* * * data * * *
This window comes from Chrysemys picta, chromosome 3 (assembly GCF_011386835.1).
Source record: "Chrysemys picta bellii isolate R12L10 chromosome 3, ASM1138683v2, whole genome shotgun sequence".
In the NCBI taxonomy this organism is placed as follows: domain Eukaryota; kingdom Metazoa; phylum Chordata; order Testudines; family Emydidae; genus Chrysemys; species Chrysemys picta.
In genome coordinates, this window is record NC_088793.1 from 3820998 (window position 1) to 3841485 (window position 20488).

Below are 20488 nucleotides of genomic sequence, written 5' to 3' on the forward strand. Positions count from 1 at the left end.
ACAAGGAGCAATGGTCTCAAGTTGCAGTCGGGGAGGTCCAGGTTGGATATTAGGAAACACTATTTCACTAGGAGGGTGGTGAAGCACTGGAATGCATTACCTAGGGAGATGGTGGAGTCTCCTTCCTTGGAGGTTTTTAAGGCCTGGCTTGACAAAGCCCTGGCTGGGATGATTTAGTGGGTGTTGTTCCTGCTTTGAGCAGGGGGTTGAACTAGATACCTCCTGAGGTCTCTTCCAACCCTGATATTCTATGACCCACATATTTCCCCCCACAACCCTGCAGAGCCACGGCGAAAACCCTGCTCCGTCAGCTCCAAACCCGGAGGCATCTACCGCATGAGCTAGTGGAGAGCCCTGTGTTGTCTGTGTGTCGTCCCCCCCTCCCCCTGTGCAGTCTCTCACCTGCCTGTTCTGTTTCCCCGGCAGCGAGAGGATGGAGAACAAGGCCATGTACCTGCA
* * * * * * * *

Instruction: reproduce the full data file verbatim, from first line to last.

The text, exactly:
This window comes from Chrysemys picta, chromosome 3 (assembly GCF_011386835.1).
Source record: "Chrysemys picta bellii isolate R12L10 chromosome 3, ASM1138683v2, whole genome shotgun sequence".
In the NCBI taxonomy this organism is placed as follows: domain Eukaryota; kingdom Metazoa; phylum Chordata; order Testudines; family Emydidae; genus Chrysemys; species Chrysemys picta.
In genome coordinates, this window is record NC_088793.1 from 3820998 (window position 1) to 3841485 (window position 20488).

Below are 20488 nucleotides of genomic sequence, written 5' to 3' on the forward strand. Positions count from 1 at the left end.
ACAAGGAGCAATGGTCTCAAGTTGCAGTCGGGGAGGTCCAGGTTGGATATTAGGAAACACTATTTCACTAGGAGGGTGGTGAAGCACTGGAATGCATTACCTAGGGAGATGGTGGAGTCTCCTTCCTTGGAGGTTTTTAAGGCCTGGCTTGACAAAGCCCTGGCTGGGATGATTTAGTGGGTGTTGTTCCTGCTTTGAGCAGGGGGTTGAACTAGATACCTCCTGAGGTCTCTTCCAACCCTGATATTCTATGACCCACATATTTCCCCCCACAACCCTGCAGAGCCACGGCGAAAACCCTGCTCCGTCAGCTCCAAACCCGGAGGCATCTACCGCATGAGCTAGTGGAGAGCCCTGTGTTGTCTGTGTGTCGTCCCCCCCTCCCCCTGTGCAGTCTCTCACCTGCCTGTTCTGTTTCCCCGGCAGCGAGAGGATGGAGAACAAGGCCATGTACCTGCA